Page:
When completed, the whole composition must have seemed astounding to citizens, at a time when the city had been dominated for half a century by subtle and subdued classical taste, with most new buildings painted in tones of cream, grey and stone. Here, at Thorvaldsens Museum, was a return to the strong colours of 17th-century Danish buildings and interiors and the building marks a key point in the development of Danish historicism with a new interest in the idea of a national style based on historical precedence. 

Thorvaldsens Museum

 

Maud Jarnoux at Statens Værksteder for Kunst

the first stages of the project - assessing and recording the historic urban colour palette in the city
select any image to open all the photographs in sequence as slides

 

the colours on woven panels of thin ash veneer

Recently  I had the opportunity to meet the French designer and teacher Maud Jarnoux who was at Statens Værksteder for Kunst / the Danish Art Workshops on Strandgade where she has been working on a project inspired by the light and the colours of Copenhagen.

Walking around the city, she has sketched buildings and details of the architecture with annotations of the colours and matched those colours on site using pastels.

Back in the studio, those colours were matched in acrylic paint that was applied to sheets of thin card and again checked against small flakes of paint collected or checked against the notes and back out at the buildings.

Maud feels that the colours have not only changed over time - as fashions and paints change - but that colours also change from area to area and with the types of buildings and also with the light in different parts of the city that are reflected in subtle differences.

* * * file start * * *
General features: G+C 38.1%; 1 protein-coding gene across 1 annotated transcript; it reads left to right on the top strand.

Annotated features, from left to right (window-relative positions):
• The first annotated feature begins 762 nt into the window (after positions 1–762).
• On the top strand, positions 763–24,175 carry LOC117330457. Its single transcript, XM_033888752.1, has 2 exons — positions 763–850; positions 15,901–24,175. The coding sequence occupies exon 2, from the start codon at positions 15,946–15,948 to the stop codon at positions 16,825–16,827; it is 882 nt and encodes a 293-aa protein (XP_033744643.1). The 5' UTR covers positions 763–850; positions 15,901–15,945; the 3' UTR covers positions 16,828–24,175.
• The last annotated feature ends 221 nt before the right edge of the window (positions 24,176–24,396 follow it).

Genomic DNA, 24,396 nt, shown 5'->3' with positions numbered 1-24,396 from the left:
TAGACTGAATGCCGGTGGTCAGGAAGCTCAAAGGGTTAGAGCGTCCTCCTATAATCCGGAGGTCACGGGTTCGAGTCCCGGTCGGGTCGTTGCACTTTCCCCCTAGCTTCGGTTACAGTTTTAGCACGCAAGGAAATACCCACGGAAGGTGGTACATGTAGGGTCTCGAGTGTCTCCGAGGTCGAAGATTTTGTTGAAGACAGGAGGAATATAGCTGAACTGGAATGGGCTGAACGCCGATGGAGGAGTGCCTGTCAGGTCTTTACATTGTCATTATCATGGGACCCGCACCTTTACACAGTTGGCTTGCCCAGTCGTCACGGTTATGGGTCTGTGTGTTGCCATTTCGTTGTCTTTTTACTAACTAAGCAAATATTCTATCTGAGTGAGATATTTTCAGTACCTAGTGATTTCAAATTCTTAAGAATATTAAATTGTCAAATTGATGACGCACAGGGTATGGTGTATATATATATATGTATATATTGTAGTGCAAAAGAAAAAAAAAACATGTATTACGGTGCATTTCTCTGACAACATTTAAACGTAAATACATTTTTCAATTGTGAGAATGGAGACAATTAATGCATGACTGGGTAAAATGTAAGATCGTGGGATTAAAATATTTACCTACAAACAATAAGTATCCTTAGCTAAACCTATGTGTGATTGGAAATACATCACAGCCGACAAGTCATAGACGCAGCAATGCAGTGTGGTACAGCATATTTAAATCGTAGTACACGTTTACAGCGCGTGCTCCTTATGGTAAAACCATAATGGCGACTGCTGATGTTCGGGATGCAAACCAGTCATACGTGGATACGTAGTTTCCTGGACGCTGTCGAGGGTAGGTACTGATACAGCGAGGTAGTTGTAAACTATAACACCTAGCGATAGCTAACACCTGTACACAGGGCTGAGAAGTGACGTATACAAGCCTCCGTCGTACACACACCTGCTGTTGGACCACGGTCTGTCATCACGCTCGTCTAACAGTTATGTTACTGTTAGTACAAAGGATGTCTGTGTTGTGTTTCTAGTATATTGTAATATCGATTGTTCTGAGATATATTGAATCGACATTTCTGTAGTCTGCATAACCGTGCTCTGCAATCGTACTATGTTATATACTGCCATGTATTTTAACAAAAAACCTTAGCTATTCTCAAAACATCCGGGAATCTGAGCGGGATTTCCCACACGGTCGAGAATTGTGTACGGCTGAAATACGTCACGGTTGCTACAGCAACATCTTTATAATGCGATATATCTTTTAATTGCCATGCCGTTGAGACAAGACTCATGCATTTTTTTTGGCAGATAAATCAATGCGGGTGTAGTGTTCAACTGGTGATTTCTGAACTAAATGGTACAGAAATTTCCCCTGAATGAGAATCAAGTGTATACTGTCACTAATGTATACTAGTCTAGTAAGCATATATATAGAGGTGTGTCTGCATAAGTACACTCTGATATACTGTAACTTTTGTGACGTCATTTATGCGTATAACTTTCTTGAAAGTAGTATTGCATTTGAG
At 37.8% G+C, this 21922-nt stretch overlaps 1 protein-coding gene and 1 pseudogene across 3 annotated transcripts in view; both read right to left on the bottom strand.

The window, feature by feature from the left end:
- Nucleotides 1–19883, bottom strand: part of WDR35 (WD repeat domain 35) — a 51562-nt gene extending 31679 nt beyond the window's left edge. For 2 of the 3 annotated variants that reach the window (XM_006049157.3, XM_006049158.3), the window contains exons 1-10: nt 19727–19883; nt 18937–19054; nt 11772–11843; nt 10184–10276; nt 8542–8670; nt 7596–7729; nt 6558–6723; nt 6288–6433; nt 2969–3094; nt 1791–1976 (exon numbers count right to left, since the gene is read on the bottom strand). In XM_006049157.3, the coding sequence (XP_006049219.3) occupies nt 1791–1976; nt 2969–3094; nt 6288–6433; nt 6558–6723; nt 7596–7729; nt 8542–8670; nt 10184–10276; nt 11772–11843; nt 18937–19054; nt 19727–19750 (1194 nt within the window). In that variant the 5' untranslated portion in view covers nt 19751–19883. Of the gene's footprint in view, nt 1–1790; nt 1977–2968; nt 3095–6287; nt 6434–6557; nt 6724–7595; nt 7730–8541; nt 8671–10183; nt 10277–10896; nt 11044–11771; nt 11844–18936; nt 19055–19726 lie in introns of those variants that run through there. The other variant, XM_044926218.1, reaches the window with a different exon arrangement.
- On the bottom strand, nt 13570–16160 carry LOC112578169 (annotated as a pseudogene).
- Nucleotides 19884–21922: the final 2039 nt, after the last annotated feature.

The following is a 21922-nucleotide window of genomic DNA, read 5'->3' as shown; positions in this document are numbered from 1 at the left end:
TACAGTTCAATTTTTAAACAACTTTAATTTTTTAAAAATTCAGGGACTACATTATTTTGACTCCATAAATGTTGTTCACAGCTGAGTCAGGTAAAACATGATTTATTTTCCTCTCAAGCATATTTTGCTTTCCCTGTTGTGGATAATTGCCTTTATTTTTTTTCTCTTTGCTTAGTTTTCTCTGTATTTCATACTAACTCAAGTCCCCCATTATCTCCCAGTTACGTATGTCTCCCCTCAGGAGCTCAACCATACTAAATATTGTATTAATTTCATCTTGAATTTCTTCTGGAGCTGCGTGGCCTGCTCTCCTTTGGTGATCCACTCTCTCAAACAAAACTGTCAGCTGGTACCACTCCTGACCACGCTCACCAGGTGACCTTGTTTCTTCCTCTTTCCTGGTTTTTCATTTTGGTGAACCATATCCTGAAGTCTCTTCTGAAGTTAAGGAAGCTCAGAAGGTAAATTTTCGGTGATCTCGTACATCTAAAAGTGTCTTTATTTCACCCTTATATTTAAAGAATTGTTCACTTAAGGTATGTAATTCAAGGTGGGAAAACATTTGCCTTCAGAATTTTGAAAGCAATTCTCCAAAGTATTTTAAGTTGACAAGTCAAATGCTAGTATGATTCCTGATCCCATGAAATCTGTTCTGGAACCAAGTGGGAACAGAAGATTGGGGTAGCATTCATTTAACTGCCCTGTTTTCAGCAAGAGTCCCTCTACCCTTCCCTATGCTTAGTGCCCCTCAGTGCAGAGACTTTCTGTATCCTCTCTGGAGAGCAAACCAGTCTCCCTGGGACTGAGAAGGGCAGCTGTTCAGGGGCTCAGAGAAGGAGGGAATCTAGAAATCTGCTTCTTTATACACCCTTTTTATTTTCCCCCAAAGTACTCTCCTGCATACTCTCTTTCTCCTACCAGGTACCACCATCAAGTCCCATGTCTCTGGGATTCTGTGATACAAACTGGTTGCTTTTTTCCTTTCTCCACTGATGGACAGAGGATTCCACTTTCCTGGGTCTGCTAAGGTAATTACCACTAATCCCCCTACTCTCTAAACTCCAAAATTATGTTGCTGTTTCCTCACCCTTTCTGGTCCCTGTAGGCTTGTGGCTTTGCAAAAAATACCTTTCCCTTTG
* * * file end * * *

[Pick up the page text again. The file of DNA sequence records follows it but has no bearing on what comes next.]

The next step, to me, seemed to be the amazing and incredibly creative and imaginative stage of the project.

Maud describes herself as a colour designer but she is also a textile designer. She cut the sheets of painted card into regular strips and these were then woven together in various combinations that were inspired by and reflect many of the colour combinations seen around the city on its buildings.

I have always been fascinated by the light in the city and in the colours of the plaster and the woodwork of the buildings and have got as far as appreciating that colour varies with the quality of the plaster or wood or stone. Uneven surfaces absorb or reflect light across a wall to cause distinct and often subtle changes in the density and quality of colours and - although Danes may take the work of Danish house painters for granted - the woodwork of doors and windows in the city, usually using linseed oil paints so with a matt finish, have a depth and a consistency and a quality of colour rarely matched in other cities …. but what this project by Maud Jarnoux did was open my eyes to strong and distinct combinations of colours in a single building: a deep warm pink on a wall combined with a gun-metal grey on woodwork or the range of deep green colours used for woodwork or stonework that is not actually a single consistent colour but a colour created by a range of often very different colours in distinct flecks or grain.